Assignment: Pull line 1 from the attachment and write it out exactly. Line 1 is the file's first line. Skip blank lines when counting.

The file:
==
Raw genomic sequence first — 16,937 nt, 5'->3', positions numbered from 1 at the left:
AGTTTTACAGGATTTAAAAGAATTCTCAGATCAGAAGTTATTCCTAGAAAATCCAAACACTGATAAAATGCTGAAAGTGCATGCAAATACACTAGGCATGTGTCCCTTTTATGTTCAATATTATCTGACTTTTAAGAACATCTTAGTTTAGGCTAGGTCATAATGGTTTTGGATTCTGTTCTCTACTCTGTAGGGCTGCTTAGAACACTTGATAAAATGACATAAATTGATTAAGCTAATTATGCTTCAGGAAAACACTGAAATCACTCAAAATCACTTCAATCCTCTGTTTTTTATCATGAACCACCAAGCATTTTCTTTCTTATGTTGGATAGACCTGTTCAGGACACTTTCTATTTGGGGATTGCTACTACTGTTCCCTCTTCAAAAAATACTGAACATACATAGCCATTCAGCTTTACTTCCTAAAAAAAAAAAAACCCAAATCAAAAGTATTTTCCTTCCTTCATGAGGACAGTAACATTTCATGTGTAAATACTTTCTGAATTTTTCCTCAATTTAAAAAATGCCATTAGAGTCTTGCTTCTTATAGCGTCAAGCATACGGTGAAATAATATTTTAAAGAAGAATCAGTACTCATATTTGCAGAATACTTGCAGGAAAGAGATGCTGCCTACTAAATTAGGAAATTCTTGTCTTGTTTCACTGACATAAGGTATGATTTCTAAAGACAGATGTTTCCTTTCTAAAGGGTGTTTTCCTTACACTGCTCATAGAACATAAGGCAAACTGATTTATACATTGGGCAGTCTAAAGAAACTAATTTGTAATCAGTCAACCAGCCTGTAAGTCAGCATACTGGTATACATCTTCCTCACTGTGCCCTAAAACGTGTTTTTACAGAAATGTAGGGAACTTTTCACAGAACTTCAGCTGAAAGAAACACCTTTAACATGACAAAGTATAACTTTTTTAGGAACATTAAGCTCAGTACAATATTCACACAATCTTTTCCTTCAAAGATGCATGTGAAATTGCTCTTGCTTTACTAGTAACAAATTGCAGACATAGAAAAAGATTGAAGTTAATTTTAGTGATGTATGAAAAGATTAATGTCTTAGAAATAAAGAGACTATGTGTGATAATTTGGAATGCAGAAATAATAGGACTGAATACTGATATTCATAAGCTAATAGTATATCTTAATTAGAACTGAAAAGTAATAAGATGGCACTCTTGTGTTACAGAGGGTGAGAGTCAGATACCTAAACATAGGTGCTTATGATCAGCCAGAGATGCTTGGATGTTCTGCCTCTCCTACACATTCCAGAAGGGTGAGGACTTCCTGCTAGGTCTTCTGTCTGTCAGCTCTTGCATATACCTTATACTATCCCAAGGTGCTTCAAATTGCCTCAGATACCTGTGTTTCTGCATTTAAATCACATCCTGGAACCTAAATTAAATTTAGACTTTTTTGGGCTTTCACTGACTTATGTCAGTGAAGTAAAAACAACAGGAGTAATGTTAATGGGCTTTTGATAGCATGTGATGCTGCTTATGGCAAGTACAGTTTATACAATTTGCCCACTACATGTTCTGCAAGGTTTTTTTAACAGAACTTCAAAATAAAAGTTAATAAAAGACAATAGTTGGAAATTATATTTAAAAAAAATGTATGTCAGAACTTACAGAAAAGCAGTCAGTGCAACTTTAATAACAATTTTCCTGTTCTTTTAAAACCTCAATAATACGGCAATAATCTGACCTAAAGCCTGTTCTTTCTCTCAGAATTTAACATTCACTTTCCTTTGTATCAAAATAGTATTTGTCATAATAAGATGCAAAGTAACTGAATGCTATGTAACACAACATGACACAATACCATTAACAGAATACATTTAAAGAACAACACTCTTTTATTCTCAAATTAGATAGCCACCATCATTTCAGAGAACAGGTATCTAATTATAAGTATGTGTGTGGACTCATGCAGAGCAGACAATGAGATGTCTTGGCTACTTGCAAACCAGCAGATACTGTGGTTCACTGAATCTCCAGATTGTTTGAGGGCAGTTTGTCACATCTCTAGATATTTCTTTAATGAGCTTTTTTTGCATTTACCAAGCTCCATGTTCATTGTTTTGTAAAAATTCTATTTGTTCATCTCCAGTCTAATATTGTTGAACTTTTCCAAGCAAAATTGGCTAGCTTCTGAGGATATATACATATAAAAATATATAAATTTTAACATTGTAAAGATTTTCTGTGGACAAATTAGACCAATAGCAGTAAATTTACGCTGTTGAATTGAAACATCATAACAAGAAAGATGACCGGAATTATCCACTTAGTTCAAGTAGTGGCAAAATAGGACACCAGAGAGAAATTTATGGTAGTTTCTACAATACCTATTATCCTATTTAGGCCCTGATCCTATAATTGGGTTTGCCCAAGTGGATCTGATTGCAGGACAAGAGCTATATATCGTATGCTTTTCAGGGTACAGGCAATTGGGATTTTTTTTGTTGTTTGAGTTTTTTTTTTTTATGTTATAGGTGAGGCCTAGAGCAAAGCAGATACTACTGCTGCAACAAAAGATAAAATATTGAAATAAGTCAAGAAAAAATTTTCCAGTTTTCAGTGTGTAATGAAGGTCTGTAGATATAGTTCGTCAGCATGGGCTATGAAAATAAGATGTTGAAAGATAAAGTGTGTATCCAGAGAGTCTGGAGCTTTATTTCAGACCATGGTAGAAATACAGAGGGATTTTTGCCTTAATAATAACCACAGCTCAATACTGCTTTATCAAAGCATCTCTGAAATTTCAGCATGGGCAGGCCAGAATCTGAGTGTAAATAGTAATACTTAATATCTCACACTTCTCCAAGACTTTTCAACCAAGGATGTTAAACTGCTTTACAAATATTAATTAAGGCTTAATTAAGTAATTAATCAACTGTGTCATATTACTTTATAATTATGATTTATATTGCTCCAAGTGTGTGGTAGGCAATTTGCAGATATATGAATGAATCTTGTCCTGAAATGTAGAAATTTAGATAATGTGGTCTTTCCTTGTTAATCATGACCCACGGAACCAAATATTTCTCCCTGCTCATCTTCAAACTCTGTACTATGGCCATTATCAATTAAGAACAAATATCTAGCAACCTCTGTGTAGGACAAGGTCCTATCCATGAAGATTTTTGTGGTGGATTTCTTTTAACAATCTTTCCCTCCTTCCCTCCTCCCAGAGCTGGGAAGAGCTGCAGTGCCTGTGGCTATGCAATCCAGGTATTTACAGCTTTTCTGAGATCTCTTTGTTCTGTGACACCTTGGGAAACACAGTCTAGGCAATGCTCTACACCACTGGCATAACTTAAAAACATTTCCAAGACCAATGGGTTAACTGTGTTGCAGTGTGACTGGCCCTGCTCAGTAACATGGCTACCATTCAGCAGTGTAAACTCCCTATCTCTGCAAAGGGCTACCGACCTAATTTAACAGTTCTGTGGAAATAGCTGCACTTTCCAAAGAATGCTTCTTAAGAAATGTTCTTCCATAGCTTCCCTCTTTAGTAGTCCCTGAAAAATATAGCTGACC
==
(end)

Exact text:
Raw genomic sequence first — 16,937 nt, 5'->3', positions numbered from 1 at the left: